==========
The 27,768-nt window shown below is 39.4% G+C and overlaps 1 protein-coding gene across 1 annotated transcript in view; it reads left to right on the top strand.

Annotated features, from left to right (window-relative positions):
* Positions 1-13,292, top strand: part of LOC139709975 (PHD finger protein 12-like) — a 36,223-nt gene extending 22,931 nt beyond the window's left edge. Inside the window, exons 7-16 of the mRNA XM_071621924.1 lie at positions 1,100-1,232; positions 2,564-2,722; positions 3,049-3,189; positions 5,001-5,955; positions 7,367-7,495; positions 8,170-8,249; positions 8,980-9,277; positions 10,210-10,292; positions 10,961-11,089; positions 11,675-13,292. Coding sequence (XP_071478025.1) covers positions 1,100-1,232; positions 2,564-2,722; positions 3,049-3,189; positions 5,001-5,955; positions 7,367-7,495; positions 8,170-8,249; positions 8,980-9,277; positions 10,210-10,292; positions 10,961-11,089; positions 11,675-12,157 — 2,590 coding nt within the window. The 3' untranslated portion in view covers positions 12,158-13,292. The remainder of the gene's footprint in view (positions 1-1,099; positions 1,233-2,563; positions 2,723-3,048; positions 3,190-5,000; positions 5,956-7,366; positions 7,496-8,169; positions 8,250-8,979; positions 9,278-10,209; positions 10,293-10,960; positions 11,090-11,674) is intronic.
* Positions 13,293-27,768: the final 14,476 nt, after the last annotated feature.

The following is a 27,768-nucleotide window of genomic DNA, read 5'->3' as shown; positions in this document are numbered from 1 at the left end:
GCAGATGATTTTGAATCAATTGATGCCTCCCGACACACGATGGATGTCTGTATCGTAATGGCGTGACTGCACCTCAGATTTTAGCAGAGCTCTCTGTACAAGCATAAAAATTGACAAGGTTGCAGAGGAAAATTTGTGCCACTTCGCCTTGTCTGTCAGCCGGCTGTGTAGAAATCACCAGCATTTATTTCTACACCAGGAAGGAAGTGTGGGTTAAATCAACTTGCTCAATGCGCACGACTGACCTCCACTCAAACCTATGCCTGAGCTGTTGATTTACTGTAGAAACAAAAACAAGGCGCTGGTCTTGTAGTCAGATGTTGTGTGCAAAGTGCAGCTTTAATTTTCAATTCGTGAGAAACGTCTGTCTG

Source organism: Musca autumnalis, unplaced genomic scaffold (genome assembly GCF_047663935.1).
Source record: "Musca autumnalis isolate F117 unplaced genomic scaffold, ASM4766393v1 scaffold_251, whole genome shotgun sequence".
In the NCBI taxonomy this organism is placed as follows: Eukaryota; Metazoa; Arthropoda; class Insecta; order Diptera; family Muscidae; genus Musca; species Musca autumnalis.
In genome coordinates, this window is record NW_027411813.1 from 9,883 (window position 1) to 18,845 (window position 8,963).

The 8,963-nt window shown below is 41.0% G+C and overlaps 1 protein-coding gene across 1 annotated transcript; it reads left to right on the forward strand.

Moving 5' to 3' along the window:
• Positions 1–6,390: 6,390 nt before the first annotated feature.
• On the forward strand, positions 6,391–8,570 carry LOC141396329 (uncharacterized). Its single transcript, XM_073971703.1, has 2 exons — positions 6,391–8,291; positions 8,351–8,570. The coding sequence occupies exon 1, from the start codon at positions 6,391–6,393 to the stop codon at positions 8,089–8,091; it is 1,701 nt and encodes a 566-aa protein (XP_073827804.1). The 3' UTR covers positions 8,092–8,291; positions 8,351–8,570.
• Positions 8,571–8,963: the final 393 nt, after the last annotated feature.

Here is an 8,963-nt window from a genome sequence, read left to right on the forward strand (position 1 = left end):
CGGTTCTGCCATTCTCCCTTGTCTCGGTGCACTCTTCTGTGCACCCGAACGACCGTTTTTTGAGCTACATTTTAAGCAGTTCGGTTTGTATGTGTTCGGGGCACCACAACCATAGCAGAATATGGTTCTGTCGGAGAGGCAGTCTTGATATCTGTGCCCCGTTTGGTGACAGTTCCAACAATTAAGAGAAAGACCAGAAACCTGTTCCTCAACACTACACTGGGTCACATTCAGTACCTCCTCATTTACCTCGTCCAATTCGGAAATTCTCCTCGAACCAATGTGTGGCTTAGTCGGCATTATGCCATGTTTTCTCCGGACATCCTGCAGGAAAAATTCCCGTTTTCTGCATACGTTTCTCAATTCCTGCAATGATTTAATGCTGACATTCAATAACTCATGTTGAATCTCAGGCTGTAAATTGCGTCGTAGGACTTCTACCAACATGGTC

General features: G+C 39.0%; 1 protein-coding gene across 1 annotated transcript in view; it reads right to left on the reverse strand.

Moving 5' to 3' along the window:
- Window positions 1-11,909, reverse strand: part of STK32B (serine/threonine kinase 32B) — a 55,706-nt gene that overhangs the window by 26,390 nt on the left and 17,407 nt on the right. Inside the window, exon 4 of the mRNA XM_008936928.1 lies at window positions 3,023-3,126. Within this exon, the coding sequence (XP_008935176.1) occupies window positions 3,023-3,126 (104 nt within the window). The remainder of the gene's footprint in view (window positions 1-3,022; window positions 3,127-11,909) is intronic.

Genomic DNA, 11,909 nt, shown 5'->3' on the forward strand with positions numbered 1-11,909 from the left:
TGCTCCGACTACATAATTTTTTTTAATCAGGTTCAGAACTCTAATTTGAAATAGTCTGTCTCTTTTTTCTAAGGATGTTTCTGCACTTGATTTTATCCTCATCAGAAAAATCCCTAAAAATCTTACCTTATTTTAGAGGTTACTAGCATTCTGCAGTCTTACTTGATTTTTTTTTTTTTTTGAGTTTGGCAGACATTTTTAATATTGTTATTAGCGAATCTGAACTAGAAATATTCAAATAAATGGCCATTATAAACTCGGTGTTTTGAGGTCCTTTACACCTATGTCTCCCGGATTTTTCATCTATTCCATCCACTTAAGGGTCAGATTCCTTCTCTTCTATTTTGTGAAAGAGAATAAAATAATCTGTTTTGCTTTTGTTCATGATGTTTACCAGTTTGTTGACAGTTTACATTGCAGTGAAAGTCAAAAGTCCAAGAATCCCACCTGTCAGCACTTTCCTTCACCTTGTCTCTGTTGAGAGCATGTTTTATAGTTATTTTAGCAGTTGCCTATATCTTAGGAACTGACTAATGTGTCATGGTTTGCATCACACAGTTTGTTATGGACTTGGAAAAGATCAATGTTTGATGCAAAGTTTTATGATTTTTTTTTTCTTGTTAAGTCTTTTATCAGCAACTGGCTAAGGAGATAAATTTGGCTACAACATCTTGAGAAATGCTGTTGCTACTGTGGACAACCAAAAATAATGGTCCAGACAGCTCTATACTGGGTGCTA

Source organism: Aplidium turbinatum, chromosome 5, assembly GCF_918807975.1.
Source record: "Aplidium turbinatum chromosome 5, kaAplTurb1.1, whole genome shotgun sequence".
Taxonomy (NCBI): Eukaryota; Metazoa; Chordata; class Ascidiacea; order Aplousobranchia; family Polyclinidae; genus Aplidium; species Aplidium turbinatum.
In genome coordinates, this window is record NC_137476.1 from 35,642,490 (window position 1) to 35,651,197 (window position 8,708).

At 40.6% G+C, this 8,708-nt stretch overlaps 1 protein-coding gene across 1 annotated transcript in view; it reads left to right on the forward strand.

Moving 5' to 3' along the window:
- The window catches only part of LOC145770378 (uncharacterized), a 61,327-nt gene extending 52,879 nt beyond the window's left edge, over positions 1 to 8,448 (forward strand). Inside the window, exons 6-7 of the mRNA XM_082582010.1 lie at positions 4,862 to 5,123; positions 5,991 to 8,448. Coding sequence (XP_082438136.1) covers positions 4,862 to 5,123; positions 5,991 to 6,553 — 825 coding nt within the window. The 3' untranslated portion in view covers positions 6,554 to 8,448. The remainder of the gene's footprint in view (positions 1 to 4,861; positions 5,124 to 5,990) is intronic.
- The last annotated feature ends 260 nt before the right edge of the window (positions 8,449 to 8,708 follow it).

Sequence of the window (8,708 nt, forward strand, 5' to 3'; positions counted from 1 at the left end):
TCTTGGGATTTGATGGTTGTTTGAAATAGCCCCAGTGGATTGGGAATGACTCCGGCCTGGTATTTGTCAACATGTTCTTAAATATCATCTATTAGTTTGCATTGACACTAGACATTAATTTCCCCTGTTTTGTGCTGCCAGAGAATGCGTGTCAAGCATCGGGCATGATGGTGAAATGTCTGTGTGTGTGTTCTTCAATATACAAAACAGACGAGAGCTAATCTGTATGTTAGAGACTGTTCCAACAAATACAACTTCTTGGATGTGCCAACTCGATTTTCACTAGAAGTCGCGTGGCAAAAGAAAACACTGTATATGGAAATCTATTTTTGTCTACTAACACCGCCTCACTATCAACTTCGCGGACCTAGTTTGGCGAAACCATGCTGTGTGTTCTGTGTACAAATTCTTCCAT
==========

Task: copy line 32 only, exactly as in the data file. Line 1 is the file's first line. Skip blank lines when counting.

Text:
TCTTGGGATTTGATGGTTGTTTGAAATAGCCCCAGTGGATTGGGAATGACTCCGGCCTGGTATTTGTCAACATGTTCTTAAATATCATCTATTAGTTTGCATTGACACTAGACATTAATTTCCCCTGTTTTGTGCTGCCAGAGAATGCGTGTCAAGCATCGGGCATGATGGTGAAATGTCTGTGTGTGTGTTCTTCAATATACAAAACAGACGAGAGCTAATCTGTATGTTAGAGACTGTTCCAACAAATACAACTTCTTGGATGTGCCAACTCGATTTTCACTAGAAGTCGCGTGGCAAAAGAAAACACTGTATATGGAAATCTATTTTTGTCTACTAACACCGCCTCACTATCAACTTCGCGGACCTAGTTTGGCGAAACCATGCTGTGTGTTCTGTGTACAAATTCTTCCAT